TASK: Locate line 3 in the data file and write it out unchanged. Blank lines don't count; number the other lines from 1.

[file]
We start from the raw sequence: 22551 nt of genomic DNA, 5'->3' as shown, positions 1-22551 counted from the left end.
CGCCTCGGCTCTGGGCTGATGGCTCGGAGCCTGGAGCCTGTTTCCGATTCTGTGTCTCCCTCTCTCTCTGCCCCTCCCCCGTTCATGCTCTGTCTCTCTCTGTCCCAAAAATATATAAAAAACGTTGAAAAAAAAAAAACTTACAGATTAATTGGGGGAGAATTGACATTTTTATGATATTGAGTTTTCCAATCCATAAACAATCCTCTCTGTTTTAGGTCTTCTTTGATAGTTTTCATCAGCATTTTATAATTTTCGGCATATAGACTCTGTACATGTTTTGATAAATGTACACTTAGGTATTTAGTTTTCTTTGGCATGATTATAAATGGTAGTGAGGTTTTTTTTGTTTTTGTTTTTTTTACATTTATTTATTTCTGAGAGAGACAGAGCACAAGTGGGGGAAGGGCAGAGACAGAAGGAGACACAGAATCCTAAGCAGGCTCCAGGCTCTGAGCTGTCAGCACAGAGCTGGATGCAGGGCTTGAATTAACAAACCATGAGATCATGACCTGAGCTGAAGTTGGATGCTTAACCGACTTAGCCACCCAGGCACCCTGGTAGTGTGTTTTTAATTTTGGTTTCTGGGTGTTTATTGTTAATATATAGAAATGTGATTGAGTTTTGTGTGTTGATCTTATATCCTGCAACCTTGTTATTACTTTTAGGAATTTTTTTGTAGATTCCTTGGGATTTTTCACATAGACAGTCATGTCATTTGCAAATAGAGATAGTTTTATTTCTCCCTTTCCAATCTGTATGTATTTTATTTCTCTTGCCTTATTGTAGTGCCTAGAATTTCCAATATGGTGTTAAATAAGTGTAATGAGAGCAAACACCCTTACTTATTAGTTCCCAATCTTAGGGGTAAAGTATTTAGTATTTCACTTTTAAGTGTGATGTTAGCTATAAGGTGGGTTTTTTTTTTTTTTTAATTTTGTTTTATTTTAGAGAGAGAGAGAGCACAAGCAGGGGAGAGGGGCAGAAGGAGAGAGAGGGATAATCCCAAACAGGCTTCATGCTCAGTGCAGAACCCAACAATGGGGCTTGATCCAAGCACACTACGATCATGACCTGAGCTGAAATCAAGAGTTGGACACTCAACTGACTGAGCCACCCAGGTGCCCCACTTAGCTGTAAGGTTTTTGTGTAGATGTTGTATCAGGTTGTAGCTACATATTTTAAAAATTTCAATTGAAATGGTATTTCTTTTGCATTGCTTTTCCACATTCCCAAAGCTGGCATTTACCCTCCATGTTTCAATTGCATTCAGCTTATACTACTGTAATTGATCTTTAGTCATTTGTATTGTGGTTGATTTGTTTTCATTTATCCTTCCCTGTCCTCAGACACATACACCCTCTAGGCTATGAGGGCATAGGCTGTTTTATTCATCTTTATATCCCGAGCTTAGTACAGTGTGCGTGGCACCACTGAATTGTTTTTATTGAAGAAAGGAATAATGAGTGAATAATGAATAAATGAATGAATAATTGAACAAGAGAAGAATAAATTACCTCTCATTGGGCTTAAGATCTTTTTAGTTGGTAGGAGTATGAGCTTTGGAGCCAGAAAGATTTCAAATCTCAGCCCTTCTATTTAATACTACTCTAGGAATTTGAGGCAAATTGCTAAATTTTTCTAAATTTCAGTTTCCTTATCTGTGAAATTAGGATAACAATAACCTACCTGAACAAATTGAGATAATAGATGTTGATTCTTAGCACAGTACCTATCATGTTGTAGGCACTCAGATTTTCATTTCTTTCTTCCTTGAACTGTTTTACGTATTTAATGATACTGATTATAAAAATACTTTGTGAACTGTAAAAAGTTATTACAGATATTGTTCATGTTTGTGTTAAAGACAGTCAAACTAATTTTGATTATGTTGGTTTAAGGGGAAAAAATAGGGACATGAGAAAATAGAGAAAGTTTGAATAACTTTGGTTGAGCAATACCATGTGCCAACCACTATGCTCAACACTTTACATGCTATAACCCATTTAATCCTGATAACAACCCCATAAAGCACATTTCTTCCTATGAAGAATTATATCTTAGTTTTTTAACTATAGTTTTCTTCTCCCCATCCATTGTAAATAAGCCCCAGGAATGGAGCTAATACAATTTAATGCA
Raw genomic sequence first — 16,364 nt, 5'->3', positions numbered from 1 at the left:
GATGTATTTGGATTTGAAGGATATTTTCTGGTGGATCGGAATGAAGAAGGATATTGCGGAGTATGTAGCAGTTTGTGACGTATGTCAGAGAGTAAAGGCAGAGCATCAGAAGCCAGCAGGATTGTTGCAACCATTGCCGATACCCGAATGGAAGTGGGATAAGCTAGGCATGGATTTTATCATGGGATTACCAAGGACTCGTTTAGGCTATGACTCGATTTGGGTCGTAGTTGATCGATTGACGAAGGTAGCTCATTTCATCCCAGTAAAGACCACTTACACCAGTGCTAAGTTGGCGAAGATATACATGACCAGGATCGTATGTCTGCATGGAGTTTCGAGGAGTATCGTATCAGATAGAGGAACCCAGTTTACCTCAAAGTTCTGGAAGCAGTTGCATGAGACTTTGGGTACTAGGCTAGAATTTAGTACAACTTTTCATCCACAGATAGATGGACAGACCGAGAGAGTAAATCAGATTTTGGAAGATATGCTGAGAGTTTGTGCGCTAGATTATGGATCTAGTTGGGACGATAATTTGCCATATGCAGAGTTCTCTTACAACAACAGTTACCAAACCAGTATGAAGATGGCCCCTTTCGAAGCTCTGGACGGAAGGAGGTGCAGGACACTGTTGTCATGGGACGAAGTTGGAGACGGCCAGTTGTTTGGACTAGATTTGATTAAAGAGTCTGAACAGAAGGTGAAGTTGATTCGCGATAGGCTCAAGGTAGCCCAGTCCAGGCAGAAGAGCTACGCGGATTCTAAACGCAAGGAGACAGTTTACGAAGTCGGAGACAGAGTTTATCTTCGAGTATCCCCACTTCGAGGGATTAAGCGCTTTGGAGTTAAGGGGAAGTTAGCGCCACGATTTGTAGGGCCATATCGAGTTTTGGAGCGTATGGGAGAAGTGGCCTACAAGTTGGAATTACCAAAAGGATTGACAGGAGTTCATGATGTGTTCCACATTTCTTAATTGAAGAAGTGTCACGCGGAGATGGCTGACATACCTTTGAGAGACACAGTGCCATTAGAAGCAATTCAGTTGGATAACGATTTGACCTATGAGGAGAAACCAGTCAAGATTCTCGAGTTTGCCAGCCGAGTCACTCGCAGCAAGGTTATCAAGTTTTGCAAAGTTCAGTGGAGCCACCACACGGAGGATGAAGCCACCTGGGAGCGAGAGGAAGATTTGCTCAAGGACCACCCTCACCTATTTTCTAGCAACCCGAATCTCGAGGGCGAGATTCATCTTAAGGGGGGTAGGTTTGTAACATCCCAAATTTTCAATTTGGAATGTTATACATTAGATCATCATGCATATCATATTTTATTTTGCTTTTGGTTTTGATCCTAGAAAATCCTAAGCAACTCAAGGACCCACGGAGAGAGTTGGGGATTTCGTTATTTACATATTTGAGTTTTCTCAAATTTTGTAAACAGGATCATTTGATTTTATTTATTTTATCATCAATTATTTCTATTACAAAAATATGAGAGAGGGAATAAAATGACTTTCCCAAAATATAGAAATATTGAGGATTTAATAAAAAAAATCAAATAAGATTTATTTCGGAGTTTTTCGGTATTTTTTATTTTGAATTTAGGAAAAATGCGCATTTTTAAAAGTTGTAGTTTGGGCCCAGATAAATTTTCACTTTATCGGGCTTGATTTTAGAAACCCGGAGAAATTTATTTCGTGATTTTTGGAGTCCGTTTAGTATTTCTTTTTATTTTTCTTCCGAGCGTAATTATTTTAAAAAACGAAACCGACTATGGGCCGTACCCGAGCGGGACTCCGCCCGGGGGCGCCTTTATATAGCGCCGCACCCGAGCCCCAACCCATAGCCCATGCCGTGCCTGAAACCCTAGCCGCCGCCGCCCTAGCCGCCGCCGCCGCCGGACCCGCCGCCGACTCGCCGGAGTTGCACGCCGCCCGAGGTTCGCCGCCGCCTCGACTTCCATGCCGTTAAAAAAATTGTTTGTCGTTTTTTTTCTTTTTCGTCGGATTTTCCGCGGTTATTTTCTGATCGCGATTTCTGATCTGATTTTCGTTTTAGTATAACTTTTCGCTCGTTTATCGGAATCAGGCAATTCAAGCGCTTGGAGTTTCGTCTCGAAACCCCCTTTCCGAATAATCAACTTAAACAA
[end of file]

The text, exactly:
Raw genomic sequence first — 16,364 nt, 5'->3', positions numbered from 1 at the left: